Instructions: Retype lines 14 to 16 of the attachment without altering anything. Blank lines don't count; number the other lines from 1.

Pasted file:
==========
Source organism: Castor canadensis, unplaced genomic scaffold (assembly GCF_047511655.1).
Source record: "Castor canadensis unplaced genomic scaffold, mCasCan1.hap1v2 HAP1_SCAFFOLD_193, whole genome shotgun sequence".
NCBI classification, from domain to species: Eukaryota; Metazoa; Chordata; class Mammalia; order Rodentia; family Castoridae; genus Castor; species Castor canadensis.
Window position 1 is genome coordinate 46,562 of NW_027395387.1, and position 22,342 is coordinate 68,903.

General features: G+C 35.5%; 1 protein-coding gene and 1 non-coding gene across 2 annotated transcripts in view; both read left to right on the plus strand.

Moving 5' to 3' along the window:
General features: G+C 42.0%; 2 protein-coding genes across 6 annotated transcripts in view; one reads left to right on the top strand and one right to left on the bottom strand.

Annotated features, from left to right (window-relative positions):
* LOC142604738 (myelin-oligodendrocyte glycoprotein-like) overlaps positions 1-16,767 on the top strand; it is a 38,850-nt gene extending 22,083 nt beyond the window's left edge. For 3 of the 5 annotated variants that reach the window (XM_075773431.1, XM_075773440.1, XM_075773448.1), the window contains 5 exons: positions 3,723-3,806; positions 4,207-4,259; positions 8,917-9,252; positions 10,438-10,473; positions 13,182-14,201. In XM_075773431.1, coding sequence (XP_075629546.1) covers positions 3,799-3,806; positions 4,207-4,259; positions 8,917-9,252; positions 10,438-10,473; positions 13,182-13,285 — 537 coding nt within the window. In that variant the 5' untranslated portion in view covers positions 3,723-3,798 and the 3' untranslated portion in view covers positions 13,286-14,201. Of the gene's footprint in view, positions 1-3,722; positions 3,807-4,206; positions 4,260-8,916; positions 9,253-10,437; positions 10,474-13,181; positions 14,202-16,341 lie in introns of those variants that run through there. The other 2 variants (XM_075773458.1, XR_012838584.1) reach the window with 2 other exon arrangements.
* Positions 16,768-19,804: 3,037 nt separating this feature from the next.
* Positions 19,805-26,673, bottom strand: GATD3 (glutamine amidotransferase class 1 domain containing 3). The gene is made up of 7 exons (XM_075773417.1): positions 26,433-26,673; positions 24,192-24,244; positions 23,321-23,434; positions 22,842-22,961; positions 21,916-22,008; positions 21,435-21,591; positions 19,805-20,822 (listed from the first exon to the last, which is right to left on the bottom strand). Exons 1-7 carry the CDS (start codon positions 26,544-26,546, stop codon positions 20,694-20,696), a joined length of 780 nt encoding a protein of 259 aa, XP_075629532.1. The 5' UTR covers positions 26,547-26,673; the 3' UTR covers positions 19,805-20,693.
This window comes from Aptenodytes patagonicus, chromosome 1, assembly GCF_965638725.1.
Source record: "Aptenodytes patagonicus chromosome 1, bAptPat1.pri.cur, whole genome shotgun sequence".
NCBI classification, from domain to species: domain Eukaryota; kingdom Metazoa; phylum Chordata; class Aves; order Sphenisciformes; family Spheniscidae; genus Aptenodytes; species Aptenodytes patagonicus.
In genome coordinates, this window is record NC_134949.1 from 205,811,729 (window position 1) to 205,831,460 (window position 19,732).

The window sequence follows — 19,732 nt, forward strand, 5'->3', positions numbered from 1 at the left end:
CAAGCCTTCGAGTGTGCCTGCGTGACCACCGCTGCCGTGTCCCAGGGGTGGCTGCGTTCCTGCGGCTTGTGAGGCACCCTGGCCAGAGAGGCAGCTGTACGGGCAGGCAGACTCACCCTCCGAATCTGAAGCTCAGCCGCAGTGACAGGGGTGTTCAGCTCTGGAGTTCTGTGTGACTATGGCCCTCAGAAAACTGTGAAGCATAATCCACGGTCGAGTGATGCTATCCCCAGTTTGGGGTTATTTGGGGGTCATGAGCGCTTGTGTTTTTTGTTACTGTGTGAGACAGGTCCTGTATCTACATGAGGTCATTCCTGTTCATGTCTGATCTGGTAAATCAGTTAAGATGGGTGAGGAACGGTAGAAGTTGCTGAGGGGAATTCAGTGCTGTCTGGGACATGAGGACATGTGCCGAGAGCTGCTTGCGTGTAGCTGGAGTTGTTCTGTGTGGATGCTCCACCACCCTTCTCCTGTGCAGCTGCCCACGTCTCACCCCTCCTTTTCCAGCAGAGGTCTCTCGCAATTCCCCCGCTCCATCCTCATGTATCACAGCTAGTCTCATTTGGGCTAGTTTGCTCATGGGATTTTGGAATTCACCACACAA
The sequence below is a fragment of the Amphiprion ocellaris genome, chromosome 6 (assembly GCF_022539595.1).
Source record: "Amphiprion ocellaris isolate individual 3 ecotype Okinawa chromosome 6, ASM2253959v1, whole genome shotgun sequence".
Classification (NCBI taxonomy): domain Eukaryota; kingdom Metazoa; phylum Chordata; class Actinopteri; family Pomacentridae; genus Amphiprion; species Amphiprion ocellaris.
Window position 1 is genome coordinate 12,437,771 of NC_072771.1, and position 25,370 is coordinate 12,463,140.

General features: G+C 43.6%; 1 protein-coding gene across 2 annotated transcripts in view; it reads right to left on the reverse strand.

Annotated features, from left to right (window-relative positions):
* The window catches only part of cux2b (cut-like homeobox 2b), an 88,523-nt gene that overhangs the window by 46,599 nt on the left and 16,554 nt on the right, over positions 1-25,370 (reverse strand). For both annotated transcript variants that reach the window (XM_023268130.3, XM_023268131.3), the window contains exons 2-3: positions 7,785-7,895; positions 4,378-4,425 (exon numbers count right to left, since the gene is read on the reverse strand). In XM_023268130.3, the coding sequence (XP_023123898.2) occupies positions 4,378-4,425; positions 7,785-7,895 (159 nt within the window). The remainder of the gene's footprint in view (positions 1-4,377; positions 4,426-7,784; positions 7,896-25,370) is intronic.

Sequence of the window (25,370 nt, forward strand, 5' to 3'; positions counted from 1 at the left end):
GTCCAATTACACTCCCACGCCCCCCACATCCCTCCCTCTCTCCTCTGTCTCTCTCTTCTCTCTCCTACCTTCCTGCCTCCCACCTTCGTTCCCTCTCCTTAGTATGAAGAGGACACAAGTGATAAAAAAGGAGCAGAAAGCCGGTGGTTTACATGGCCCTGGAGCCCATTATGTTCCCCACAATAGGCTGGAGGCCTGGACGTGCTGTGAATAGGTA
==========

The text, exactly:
NCBI classification, from domain to species: domain Eukaryota; kingdom Metazoa; phylum Chordata; class Aves; order Sphenisciformes; family Spheniscidae; genus Aptenodytes; species Aptenodytes patagonicus.
In genome coordinates, this window is record NC_134949.1 from 205,811,729 (window position 1) to 205,831,460 (window position 19,732).

The window sequence follows — 19,732 nt, forward strand, 5'->3', positions numbered from 1 at the left end: